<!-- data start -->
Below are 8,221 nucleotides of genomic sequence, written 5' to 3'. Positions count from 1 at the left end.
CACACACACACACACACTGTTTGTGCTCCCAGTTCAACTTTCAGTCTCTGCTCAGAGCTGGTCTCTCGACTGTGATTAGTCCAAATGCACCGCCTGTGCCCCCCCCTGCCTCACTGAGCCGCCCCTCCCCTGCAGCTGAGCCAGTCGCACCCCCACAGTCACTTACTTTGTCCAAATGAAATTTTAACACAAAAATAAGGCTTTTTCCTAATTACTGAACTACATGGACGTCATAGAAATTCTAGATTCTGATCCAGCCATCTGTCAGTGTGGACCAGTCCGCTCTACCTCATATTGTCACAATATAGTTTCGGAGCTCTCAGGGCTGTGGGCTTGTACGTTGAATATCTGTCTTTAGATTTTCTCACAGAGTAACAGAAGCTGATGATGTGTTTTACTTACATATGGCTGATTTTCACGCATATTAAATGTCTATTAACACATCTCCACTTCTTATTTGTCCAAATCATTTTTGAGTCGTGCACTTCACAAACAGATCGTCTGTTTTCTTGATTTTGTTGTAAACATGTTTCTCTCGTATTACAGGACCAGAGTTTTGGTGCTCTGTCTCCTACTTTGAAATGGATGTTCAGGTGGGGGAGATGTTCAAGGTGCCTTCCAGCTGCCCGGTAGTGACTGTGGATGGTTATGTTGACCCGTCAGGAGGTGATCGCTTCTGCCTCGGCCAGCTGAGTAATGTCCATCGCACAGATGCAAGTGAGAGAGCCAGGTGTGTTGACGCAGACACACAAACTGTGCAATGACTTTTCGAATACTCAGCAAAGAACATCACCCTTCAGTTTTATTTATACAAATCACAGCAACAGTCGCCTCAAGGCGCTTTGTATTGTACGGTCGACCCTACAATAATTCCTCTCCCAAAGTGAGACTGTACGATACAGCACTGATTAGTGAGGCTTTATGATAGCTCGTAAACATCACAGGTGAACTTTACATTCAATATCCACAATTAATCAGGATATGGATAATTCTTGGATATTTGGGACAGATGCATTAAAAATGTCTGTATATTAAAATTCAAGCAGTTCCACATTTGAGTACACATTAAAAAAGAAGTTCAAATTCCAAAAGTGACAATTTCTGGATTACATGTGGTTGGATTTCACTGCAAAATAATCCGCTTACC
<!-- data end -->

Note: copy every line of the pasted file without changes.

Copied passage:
Below are 8,221 nucleotides of genomic sequence, written 5' to 3'. Positions count from 1 at the left end.
CACACACACACACACACTGTTTGTGCTCCCAGTTCAACTTTCAGTCTCTGCTCAGAGCTGGTCTCTCGACTGTGATTAGTCCAAATGCACCGCCTGTGCCCCCCCCTGCCTCACTGAGCCGCCCCTCCCCTGCAGCTGAGCCAGTCGCACCCCCACAGTCACTTACTTTGTCCAAATGAAATTTTAACACAAAAATAAGGCTTTTTCCTAATTACTGAACTACATGGACGTCATAGAAATTCTAGATTCTGATCCAGCCATCTGTCAGTGTGGACCAGTCCGCTCTACCTCATATTGTCACAATATAGTTTCGGAGCTCTCAGGGCTGTGGGCTTGTACGTTGAATATCTGTCTTTAGATTTTCTCACAGAGTAACAGAAGCTGATGATGTGTTTTACTTACATATGGCTGATTTTCACGCATATTAAATGTCTATTAACACATCTCCACTTCTTATTTGTCCAAATCATTTTTGAGTCGTGCACTTCACAAACAGATCGTCTGTTTTCTTGATTTTGTTGTAAACATGTTTCTCTCGTATTACAGGACCAGAGTTTTGGTGCTCTGTCTCCTACTTTGAAATGGATGTTCAGGTGGGGGAGATGTTCAAGGTGCCTTCCAGCTGCCCGGTAGTGACTGTGGATGGTTATGTTGACCCGTCAGGAGGTGATCGCTTCTGCCTCGGCCAGCTGAGTAATGTCCATCGCACAGATGCAAGTGAGAGAGCCAGGTGTGTTGACGCAGACACACAAACTGTGCAATGACTTTTCGAATACTCAGCAAAGAACATCACCCTTCAGTTTTATTTATACAAATCACAGCAACAGTCGCCTCAAGGCGCTTTGTATTGTACGGTCGACCCTACAATAATTCCTCTCCCAAAGTGAGACTGTACGATACAGCACTGATTAGTGAGGCTTTATGATAGCTCGTAAACATCACAGGTGAACTTTACATTCAATATCCACAATTAATCAGGATATGGATAATTCTTGGATATTTGGGACAGATGCATTAAAAATGTCTGTATATTAAAATTCAAGCAGTTCCACATTTGAGTACACATTAAAAAAGAAGTTCAAATTCCAAAAGTGACAATTTCTGGATTACATGTGGTTGGATTTCACTGCAAAATAATCCGCTTACC